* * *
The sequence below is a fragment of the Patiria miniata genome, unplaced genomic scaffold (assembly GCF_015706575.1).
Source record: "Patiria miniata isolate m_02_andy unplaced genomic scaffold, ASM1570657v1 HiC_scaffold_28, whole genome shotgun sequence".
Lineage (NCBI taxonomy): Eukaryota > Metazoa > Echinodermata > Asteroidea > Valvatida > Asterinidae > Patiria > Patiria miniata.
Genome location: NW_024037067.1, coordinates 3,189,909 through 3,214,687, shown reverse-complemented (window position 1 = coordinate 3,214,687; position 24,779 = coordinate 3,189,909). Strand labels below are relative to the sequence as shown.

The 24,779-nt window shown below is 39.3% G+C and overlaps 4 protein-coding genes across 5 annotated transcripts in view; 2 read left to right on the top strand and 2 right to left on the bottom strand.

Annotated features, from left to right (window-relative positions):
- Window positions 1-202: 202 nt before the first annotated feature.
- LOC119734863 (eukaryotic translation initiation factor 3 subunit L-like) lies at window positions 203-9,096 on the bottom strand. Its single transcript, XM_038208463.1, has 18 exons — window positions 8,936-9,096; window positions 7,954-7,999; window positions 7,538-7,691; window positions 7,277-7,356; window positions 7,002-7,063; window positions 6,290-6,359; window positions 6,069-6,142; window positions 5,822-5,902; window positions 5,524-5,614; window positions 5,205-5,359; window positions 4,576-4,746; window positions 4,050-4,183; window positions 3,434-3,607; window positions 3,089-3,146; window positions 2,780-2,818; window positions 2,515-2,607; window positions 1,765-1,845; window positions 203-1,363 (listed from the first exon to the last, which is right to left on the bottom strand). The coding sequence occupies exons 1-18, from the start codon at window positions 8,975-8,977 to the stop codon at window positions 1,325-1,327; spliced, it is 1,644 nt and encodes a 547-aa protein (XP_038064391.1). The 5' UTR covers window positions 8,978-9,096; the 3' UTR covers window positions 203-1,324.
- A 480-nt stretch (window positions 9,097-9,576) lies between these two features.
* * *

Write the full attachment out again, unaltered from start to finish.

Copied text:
The sequence below is a fragment of the Patiria miniata genome, unplaced genomic scaffold (assembly GCF_015706575.1).
Source record: "Patiria miniata isolate m_02_andy unplaced genomic scaffold, ASM1570657v1 HiC_scaffold_28, whole genome shotgun sequence".
Lineage (NCBI taxonomy): Eukaryota > Metazoa > Echinodermata > Asteroidea > Valvatida > Asterinidae > Patiria > Patiria miniata.
Genome location: NW_024037067.1, coordinates 3,189,909 through 3,214,687, shown reverse-complemented (window position 1 = coordinate 3,214,687; position 24,779 = coordinate 3,189,909). Strand labels below are relative to the sequence as shown.

The 24,779-nt window shown below is 39.3% G+C and overlaps 4 protein-coding genes across 5 annotated transcripts in view; 2 read left to right on the top strand and 2 right to left on the bottom strand.

Annotated features, from left to right (window-relative positions):
- Window positions 1-202: 202 nt before the first annotated feature.
- LOC119734863 (eukaryotic translation initiation factor 3 subunit L-like) lies at window positions 203-9,096 on the bottom strand. Its single transcript, XM_038208463.1, has 18 exons — window positions 8,936-9,096; window positions 7,954-7,999; window positions 7,538-7,691; window positions 7,277-7,356; window positions 7,002-7,063; window positions 6,290-6,359; window positions 6,069-6,142; window positions 5,822-5,902; window positions 5,524-5,614; window positions 5,205-5,359; window positions 4,576-4,746; window positions 4,050-4,183; window positions 3,434-3,607; window positions 3,089-3,146; window positions 2,780-2,818; window positions 2,515-2,607; window positions 1,765-1,845; window positions 203-1,363 (listed from the first exon to the last, which is right to left on the bottom strand). The coding sequence occupies exons 1-18, from the start codon at window positions 8,975-8,977 to the stop codon at window positions 1,325-1,327; spliced, it is 1,644 nt and encodes a 547-aa protein (XP_038064391.1). The 5' UTR covers window positions 8,978-9,096; the 3' UTR covers window positions 203-1,324.
- A 480-nt stretch (window positions 9,097-9,576) lies between these two features.